When the person who hurt me said his favorite verse was John 14:14 – “If you ask Me for anything in My name, I will do it” – I walked in disillusion for many months. Did he ask God to get away with the wrong things he did? Did God do it for him?
Oh, to see the depths of God’s grace, forgiveness and mercy – when I see Him giving it to somebody I firmly believe does not deserve it. I thought I understood grace until I saw the person who hurt me walking away scot-free. What about me, Lord?
What about the years I spent constantly looking over my shoulder, the sleep that evaded me? Why does he wear a winner’s grin? I think of forgiveness, and who gets to decide it, because I know as a follower of Christ, I don’t. The Lord does. And Christ told me I had to forgive.
A bitter pill to swallow. I come to the Lord’s court, judge and jury.
Whenever I come to the Lord with my grievances I find comfort for my pain, and reason. I need God’s impartial reason. Come, let us reason together, says the Lord. He reflects my own heart back to me. Though your sins are like scarlet… though their sins are like scarlet, they shall be white like snow.
Why can I find comfort in the words and songs of adulterer, abuser, murderer David?
Why would any other woman find comfort in the words of broken, sinful me?
Because it’s not about either of us.
In the space of prayer, it’s only God and me. Only us. He doesn’t need to be convinced that I need justice. I don’t have to worry about whether or not God believes me, because I know He knows the truth. He doesn’t need me to clean my slate, because brokenness doesn’t appall Him. He doesn’t wince at the sight of my wounds and the evil of my heart – He bore them on the cross on my behalf.
What if all I needed to be whole was to believe that it’s already done?
For you were once darkness, but now you are light in the Lord. Live as children of light (for the fruit of the light consists in all goodness, righteousness and truth).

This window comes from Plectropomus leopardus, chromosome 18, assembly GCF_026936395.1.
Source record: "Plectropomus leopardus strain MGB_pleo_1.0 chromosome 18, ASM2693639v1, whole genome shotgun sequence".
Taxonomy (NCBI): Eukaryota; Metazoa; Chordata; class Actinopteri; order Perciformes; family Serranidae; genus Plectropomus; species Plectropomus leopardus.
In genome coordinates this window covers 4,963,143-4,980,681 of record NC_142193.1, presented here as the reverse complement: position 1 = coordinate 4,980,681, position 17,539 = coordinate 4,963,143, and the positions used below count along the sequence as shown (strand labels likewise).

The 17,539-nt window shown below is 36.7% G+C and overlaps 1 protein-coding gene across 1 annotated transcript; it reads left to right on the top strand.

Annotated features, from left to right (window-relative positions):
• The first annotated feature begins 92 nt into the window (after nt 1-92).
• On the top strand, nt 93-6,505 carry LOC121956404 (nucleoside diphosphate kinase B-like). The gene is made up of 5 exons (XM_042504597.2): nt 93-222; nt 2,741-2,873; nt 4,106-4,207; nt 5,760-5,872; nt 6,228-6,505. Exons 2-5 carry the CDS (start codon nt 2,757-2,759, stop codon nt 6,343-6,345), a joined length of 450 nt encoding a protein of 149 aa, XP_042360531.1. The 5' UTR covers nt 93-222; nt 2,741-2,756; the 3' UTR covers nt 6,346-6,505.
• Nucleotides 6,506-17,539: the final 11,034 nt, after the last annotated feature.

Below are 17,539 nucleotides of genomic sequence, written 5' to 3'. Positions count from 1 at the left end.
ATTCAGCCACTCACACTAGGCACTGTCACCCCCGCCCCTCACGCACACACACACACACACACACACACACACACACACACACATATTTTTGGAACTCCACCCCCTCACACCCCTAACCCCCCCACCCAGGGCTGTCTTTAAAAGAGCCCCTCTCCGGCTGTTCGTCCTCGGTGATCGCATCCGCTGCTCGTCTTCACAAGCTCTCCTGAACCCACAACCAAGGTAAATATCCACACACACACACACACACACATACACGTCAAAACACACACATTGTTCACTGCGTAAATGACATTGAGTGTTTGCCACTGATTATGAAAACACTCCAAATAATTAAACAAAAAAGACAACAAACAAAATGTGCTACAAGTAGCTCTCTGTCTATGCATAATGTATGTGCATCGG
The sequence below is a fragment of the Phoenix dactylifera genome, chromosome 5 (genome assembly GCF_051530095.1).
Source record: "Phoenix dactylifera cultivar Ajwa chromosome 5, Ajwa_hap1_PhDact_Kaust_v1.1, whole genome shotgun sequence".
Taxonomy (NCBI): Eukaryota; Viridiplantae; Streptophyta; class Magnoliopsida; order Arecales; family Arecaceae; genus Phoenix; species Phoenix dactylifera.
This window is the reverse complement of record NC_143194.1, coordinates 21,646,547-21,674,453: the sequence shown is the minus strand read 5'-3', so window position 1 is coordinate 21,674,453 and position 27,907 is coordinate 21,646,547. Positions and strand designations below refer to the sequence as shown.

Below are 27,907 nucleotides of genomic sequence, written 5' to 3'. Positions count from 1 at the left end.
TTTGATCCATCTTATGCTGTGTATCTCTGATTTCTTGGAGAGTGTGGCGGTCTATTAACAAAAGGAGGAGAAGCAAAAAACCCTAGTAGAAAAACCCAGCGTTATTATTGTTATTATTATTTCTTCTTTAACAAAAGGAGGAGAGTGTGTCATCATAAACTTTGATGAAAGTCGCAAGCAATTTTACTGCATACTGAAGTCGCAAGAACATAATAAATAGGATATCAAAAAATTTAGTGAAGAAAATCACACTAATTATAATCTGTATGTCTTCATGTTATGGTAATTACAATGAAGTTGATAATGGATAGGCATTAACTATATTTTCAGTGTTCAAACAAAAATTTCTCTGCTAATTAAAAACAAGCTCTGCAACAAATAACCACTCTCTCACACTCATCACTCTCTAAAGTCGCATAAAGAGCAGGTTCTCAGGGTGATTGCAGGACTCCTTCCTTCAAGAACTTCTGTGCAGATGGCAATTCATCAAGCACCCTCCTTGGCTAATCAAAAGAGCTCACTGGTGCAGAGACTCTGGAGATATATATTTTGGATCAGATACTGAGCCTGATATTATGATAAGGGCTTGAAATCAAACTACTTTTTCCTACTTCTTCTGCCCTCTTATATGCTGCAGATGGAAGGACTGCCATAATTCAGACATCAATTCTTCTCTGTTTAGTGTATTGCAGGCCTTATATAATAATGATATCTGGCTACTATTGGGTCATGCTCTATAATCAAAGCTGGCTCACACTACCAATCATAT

It’s hard to live in the pain of being wronged. The voices are loud, the anger trashes your heart, keeps you under lock and key. We don’t have to live this way.
In one of my prayer times last week, I found myself praying for that person and saw myself not as a victim, but as a participant in that broken story. I mourned the evil that surrounded us. I mourned that it had to happen and it had to be him, and it had to be me. I asked the Lord for forgiveness and redemption. I so desperately want a new story for myself. Honestly, I even prayed that our paths will never have to cross again. But I was surprised to find it in me to wish that person all the best, and hope he never has to suffer what I’ve been suffering the last few years.
For this is what the high and exalted One says—
he who lives forever, whose name is holy:
“I live in a high and holy place,
but also with the one who is contrite and lowly in spirit,
to revive the spirit of the lowly
and to revive the heart of the contrite.
The Lord dwells in the most beautiful halls – clean and unstained and holy – and He also lives in me.
I have seen their ways, but I will heal them;
I will guide them and restore comfort to Israel’s mourners,
creating praise on their lips.
Peace, peace, to those far and near,”
says the Lord. “And I will heal them.”
When we wade through the waves of guilt, anger, pain – the Lord is with us – and He doesn’t only promise healing, He also promises peace. He promises to comfort us so much that we will end up worshipping Him.
May we live to see the redemption win and forgiveness overturn the buried hurts. May we believe the Lord when He tells us who we are – whole, beloved, to be used for His purposes. I hope to find all my words again one day. May we find the strength in our hearts to look back with a sigh and a band-aid on our sleeves, carrying the wisdom of being healed, and the gratitude of being forgiven, and the relief that our story is a story written by God Himself.
Oh, God is so good and patient with us, isn’t He? Here’s to learning and relearning the things on His heart, that they may change ours. Thank you for sitting with me today.